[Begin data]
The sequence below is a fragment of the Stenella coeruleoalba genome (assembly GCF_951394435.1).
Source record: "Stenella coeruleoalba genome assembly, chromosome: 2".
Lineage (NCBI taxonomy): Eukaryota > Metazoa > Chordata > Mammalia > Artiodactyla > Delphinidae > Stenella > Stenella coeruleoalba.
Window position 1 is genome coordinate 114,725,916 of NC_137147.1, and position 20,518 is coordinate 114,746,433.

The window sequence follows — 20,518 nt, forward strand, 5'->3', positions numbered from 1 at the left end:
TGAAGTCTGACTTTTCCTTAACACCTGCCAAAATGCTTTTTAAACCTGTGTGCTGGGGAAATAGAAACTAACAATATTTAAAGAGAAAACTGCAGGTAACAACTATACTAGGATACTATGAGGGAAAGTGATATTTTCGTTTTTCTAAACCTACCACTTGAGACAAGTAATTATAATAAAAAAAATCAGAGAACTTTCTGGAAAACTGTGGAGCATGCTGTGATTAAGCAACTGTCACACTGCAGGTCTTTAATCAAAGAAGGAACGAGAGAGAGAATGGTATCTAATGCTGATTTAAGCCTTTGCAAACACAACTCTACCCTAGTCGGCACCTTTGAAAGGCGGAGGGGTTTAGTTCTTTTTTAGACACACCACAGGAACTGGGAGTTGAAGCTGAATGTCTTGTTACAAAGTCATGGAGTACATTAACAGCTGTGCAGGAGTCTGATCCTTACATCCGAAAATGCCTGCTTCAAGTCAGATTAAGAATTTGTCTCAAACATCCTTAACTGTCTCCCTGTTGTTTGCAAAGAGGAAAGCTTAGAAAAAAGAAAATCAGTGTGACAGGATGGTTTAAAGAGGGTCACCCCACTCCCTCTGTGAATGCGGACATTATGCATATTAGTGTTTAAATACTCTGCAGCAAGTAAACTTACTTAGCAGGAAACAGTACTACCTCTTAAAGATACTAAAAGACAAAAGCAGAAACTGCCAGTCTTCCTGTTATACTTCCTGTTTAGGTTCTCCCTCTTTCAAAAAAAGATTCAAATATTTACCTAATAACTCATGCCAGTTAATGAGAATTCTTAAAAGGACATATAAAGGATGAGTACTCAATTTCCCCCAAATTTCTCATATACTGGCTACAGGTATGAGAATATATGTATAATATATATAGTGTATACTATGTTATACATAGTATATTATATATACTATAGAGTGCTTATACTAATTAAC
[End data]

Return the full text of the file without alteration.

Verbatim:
The sequence below is a fragment of the Stenella coeruleoalba genome (assembly GCF_951394435.1).
Source record: "Stenella coeruleoalba genome assembly, chromosome: 2".
Lineage (NCBI taxonomy): Eukaryota > Metazoa > Chordata > Mammalia > Artiodactyla > Delphinidae > Stenella > Stenella coeruleoalba.
Window position 1 is genome coordinate 114,725,916 of NC_137147.1, and position 20,518 is coordinate 114,746,433.

The window sequence follows — 20,518 nt, forward strand, 5'->3', positions numbered from 1 at the left end:
TGAAGTCTGACTTTTCCTTAACACCTGCCAAAATGCTTTTTAAACCTGTGTGCTGGGGAAATAGAAACTAACAATATTTAAAGAGAAAACTGCAGGTAACAACTATACTAGGATACTATGAGGGAAAGTGATATTTTCGTTTTTCTAAACCTACCACTTGAGACAAGTAATTATAATAAAAAAAATCAGAGAACTTTCTGGAAAACTGTGGAGCATGCTGTGATTAAGCAACTGTCACACTGCAGGTCTTTAATCAAAGAAGGAACGAGAGAGAGAATGGTATCTAATGCTGATTTAAGCCTTTGCAAACACAACTCTACCCTAGTCGGCACCTTTGAAAGGCGGAGGGGTTTAGTTCTTTTTTAGACACACCACAGGAACTGGGAGTTGAAGCTGAATGTCTTGTTACAAAGTCATGGAGTACATTAACAGCTGTGCAGGAGTCTGATCCTTACATCCGAAAATGCCTGCTTCAAGTCAGATTAAGAATTTGTCTCAAACATCCTTAACTGTCTCCCTGTTGTTTGCAAAGAGGAAAGCTTAGAAAAAAGAAAATCAGTGTGACAGGATGGTTTAAAGAGGGTCACCCCACTCCCTCTGTGAATGCGGACATTATGCATATTAGTGTTTAAATACTCTGCAGCAAGTAAACTTACTTAGCAGGAAACAGTACTACCTCTTAAAGATACTAAAAGACAAAAGCAGAAACTGCCAGTCTTCCTGTTATACTTCCTGTTTAGGTTCTCCCTCTTTCAAAAAAAGATTCAAATATTTACCTAATAACTCATGCCAGTTAATGAGAATTCTTAAAAGGACATATAAAGGATGAGTACTCAATTTCCCCCAAATTTCTCATATACTGGCTACAGGTATGAGAATATATGTATAATATATATAGTGTATACTATGTTATACATAGTATATTATATATACTATAGAGTGCTTATACTAATTAAC